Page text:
FALL 2012

E-Book Survey and Faculty Focus Group Results

Last spring, Boston College faculty and a randomly-selected set of undergraduate and graduate students were invited to take a survey on e-books in the Boston College Libraries. This survey and the follow-up focus groups, all conducted with the help of Institutional Research, Planning & Assessment (IRPA), are part of the Libraries' ongoing efforts to learn more about your needs/wishes for e-books here at BC. Based on the high survey participation rate of 22% (152 faculty (20% of full-time faculty)), 123 graduate students (29% of sample surveyed) and 210 undergraduates (20% of sample surveyed), it's clear that there is great interest in this subject. Many respondents also volunteered to participate in follow-up focus groups.

So, what did we learn? Here is a quick summary of some of the more interesting findings:

  • Philosophy, Theology, and the School of Theology and Ministry faculty respondents are the heaviest users of e-books (68%), followed by faculty respondents in the other Humanities (54%).
  • Of those not using e-books (in all groups), the predominant reason appears to be lack of awareness that the BC libraries are collecting e-books (faculty - 68%, graduate students - 82%, undergraduate students - 82%).
  • Of those faculty using e-books at BC, 96% find them using the library system (formerly Quest, now, Holmes).
Faculty Graduate Students Undergraduate Students
Have you ever accessed e-books through the Boston College Libraries? Yes - 37% Yes - 34% Yes - 25%
Have you ever used e-books from sources other than BC? Yes - 66% (purchased or rented from a commercial site) and 21% (borrowed from a public library) Yes - 75% (purchased or rented from a commercial site) and 24% (borrowed from a public library) Yes - 69% (purchased or rented from a commercial site) and 13% (borrowed from a public library)
What would encourage you to use e-books at BC? (See below) Ability to download e-books to my computer or other device - 59%; followed by Ease of Use and Ability to Annotate and Ability to Print (tied) Ability to download e-books to my computer or other device - 20%; followed closely by Ability to Annotate and Ability to Print Ability to download e-books to my computer or other device - 23%; not far behind: Ease of Use and Ability to Print
Do you own or have access to an e-book reader? Yes - 72% (Kindle, followed closely by iPad) Yes - 66% (Kindle, 3X more popular than next, iPad) Yes - 54% (Kindle, twice as common as next, Nook and iPad)

Based on this feedback, here are some things that we'd like you to know:

We still buy many print books, but we also have lots of e-books, and the numbers keep growing!
Here are examples of e-book collections the Library has added recently. Earlier this fall, we started adding Project Muse E-books: these are the e-books published by the 70+ university presses included in the UPCC (formerly the University Press e-book Consortium (UPeC)), in collaboration with Project Muse. And, thanks to the very generous gift of Dr. Larry Clifford honoring the late Marilyn Grant, BC Chemistry Librarian (1971 - 2003), we have added the full set of Royal Society of Chemistry e-books for organic chemistry 2000 - 2010 as the Marilyn Grant Memorial Gift Collection.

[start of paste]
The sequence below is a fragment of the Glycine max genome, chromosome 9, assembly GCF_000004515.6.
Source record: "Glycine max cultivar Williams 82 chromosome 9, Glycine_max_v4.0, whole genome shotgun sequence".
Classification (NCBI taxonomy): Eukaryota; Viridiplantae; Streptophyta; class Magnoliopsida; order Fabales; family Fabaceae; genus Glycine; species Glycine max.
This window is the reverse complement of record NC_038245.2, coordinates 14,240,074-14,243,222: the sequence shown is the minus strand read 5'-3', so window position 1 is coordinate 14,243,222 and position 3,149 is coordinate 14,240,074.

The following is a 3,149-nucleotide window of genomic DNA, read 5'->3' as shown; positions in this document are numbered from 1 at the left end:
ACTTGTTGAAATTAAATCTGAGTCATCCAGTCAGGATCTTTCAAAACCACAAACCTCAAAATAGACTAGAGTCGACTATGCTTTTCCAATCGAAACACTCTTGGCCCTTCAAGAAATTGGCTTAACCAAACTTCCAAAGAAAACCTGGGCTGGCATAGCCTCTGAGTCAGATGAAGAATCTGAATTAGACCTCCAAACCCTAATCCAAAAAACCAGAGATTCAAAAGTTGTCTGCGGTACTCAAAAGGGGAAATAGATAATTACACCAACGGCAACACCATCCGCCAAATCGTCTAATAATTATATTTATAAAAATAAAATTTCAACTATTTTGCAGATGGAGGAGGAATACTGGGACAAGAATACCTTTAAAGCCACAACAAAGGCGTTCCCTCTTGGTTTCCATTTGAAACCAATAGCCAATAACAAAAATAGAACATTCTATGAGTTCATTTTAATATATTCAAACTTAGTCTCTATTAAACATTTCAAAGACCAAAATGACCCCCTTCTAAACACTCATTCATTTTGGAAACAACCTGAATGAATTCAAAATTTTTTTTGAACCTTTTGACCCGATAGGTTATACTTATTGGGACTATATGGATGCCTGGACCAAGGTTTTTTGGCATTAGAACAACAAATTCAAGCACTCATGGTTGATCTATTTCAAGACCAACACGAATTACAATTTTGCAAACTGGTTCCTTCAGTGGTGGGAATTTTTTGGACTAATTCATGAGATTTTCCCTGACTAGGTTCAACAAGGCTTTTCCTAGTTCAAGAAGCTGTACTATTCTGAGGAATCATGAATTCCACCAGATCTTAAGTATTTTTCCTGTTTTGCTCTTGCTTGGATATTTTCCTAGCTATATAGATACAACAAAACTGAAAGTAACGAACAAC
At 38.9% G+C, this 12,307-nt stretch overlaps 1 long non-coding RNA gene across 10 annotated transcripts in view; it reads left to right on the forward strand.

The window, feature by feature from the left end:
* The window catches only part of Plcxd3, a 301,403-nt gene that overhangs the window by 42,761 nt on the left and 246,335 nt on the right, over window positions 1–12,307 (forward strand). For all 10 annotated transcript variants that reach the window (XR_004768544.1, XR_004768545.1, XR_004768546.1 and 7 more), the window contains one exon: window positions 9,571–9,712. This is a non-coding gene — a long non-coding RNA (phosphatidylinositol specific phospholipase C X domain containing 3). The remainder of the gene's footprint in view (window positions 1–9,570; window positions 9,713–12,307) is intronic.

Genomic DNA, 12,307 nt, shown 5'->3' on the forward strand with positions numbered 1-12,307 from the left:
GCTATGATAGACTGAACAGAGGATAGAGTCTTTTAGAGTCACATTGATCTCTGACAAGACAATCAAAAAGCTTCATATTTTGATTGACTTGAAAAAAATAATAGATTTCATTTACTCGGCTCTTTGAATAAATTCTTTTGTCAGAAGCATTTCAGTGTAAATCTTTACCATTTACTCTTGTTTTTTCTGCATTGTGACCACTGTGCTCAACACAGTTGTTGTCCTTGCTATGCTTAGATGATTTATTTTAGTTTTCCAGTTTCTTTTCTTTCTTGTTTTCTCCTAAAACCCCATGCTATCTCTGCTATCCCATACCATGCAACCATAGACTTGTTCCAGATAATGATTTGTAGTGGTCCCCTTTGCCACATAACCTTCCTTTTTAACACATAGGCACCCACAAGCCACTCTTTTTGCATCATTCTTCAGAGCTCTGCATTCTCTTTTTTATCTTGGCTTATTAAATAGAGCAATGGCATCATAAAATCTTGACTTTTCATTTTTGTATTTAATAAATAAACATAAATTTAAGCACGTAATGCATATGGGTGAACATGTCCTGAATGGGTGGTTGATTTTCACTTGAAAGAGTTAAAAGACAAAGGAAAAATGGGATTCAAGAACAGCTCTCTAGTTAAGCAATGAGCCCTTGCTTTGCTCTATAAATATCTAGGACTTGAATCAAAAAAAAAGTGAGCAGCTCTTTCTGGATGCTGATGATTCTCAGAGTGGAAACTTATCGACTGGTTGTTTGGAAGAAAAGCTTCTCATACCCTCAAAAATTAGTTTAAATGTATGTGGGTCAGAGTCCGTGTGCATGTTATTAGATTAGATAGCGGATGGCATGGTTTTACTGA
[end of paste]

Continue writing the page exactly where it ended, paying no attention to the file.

Downloading ... for PDF's it's easy ... and for Pleasure Reading, try OverDrive
Virtually all of our e-book collections provide for downloading of chapters (usually in PDF). Once you've downloaded the file, you can store it for reference at any time later. Some of our collections allow downloading of the complete text; for example, the 243 titles in our 2011 Palgrave Connect collections in Education, Literature and Religion/Philosophy can all be downloaded in toto in either PDF or EPUB formats. And, if you're looking for pleasure reading books to download to your Kindle, Nook, iPad, etc., try out BC's OverDrive service. Scholarly publishers, on the other hand, have been slow to offer full-content downloading, placing more stringent "digital rights management" on their titles. The Boston College Libraries are working with other libraries in the Boston Library Consortium to advocate for licenses that allow for broad usage rights including copying, printing, and multiple users.

With only rare exceptions (ACLS Humanities E-Books is one), all of our e-book providers allow printing of multiple pages during a single session - ebrary, for example, with very few publisher-based exceptions, allows printing of 100 pages, or a full-length chapter, whichever is longer. With EBSCOHost, you can print 60 pages, then return later during a second session and print more, if needed.

We know that the ability to annotate PDF documents is an essential requirement for greater use of e-books by faculty and graduate students. Indeed, many of our e-book platforms allow users to highlight and even keep notes on the e-books that they're reading. Both the ebrary and EBSCOHost e-book platforms support direct note-taking and highlighting for users who have signed into their personal accounts. For e-book platforms where this is not a built-in feature, Adobe Reader 9 and higher supports annotation of PDF documents, as does the built-in Preview for Mac OS X. This is also easily done on the iPad, for those reading there. See the E-Books at Boston College Libguide for more information and more annotation software options.

If you would like to know more about our findings, or give added feedback on e-books here at Boston College, please contact either your subject liaison or email Sally Wyman, Chair, Boston College Libraries E-Books Task Force.

Sally Wyman
Collection Development Librarian, O'Neill Library